People only have a few days left to take advantage of purchasing first-class and second-class stamps before the price increase takes effect on April 3. Royal Mail said the price will rise by up to 16% - the most they have ever hiked up the cost of stamps.
This means, a first-class stamp will now cost £1.10 from 95p, breaking the £1 barrier for the first time. Meanwhile, a second-class stamp will also increase from 68p to 75p, which is an increase of just over 10%.
In an announcement made earlier this month, Royal Mail said the increases were needed to ensure the universal service, which means letter delivery costs the same irrespective of distance, “remains sustainable”. Its decision follows a 25% decline in letters since the pandemic.
Royal Mail said it remained committed to the universal service but that costs were increasing as “customer behaviours change”. It has asked the government to reduce its obligation to deliver letters six days a week, to five days.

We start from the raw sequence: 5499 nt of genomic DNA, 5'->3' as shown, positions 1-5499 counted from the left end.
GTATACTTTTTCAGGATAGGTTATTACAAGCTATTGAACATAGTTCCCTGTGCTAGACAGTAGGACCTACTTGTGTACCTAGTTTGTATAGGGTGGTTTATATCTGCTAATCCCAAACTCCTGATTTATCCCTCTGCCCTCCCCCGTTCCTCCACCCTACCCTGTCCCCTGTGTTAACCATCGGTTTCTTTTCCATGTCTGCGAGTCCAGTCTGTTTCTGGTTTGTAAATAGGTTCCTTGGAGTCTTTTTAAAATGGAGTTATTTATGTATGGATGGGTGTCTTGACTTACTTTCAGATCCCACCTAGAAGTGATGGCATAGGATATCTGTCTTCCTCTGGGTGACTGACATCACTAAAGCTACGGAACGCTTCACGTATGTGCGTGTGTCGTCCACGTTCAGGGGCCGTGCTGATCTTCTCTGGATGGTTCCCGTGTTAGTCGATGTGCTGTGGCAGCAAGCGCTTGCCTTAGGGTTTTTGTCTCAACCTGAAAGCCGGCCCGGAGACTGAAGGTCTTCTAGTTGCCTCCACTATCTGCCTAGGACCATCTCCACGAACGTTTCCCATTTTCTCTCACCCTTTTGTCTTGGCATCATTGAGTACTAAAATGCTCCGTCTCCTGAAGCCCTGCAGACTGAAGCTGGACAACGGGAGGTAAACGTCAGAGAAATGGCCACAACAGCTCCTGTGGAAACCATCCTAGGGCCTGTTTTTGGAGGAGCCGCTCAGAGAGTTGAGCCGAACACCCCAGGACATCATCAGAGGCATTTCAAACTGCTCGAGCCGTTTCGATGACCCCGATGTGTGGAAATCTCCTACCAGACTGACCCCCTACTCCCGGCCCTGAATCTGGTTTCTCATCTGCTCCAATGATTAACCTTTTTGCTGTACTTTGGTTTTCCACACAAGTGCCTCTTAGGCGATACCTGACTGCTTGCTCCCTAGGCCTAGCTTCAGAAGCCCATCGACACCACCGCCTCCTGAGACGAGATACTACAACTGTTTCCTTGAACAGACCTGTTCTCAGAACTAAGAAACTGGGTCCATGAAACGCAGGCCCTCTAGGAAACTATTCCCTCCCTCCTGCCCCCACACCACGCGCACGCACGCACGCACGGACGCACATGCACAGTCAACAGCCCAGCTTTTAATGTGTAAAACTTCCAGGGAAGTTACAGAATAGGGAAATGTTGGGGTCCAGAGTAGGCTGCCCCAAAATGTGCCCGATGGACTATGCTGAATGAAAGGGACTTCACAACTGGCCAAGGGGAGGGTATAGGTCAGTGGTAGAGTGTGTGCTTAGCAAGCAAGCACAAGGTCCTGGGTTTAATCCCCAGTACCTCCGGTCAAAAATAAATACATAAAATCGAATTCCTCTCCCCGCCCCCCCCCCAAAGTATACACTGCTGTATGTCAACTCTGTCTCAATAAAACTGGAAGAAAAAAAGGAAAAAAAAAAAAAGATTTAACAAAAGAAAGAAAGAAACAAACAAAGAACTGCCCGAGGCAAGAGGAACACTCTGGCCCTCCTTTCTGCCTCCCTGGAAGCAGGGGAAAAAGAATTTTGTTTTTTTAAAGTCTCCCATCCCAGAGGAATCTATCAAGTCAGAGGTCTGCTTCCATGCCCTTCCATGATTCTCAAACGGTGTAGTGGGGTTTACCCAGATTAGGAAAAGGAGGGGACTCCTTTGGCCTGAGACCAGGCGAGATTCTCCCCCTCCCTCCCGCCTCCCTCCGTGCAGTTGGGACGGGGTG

Nick Landon, chief commercial officer at Royal Mail, said: “We appreciate that many businesses and households are facing a challenging economic environment and we are committed to keeping our prices affordable.
“We have to carefully balance our pricing against a continued decline in letter volumes and the increasing costs of delivering letters six days a week to an ever-growing number of addresses across the country.”
The move however has met with widespread criticism, with charity Citizens Advice saying it could not come at a worse time for consumers hit by the soaring food and energy bills owing to the cost of living crisis.
Matthew Upton, director of policy at Citizens Advice, said the higher cost of stamps came as many consumers endured postal delays. He said: “These record-breaking prices couldn’t be coming at a worse time for consumers, who’ll now be paying 64% more for a first class stamp than five years ago.
“Almost one in five people are already struggling with current prices for second class stamps. Royal Mail is choosing to hike prices at a time when millions are missing important letters, thanks to post delays. Nobody should be paying more for this kind of sub-par service.”
Research by Citizens Advice found that 60% of UK adults have experienced letter delays, with 6.2 million people missing important mail last Christmas, such as health appointment letters.